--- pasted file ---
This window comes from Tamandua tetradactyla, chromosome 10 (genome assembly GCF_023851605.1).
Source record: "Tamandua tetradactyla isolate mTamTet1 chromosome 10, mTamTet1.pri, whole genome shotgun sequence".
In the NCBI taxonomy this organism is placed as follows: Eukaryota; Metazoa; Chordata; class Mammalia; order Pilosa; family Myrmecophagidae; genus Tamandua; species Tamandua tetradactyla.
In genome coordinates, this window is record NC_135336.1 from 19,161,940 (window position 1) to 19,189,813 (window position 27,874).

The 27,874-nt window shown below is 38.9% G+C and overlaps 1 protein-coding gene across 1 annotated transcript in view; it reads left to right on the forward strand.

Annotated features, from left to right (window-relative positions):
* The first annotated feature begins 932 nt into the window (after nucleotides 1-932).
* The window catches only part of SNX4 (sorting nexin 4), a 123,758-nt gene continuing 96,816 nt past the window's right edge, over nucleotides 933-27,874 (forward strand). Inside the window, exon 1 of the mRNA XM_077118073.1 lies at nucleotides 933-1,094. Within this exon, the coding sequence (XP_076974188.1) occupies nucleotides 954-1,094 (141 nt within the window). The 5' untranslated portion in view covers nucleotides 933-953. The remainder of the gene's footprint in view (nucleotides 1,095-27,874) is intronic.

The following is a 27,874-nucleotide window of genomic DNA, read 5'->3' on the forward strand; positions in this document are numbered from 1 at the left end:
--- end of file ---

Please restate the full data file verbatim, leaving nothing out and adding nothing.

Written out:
This window comes from Tamandua tetradactyla, chromosome 10 (genome assembly GCF_023851605.1).
Source record: "Tamandua tetradactyla isolate mTamTet1 chromosome 10, mTamTet1.pri, whole genome shotgun sequence".
In the NCBI taxonomy this organism is placed as follows: Eukaryota; Metazoa; Chordata; class Mammalia; order Pilosa; family Myrmecophagidae; genus Tamandua; species Tamandua tetradactyla.
In genome coordinates, this window is record NC_135336.1 from 19,161,940 (window position 1) to 19,189,813 (window position 27,874).

The 27,874-nt window shown below is 38.9% G+C and overlaps 1 protein-coding gene across 1 annotated transcript in view; it reads left to right on the forward strand.

Annotated features, from left to right (window-relative positions):
* The first annotated feature begins 932 nt into the window (after nucleotides 1-932).
* The window catches only part of SNX4 (sorting nexin 4), a 123,758-nt gene continuing 96,816 nt past the window's right edge, over nucleotides 933-27,874 (forward strand). Inside the window, exon 1 of the mRNA XM_077118073.1 lies at nucleotides 933-1,094. Within this exon, the coding sequence (XP_076974188.1) occupies nucleotides 954-1,094 (141 nt within the window). The 5' untranslated portion in view covers nucleotides 933-953. The remainder of the gene's footprint in view (nucleotides 1,095-27,874) is intronic.

The following is a 27,874-nucleotide window of genomic DNA, read 5'->3' on the forward strand; positions in this document are numbered from 1 at the left end: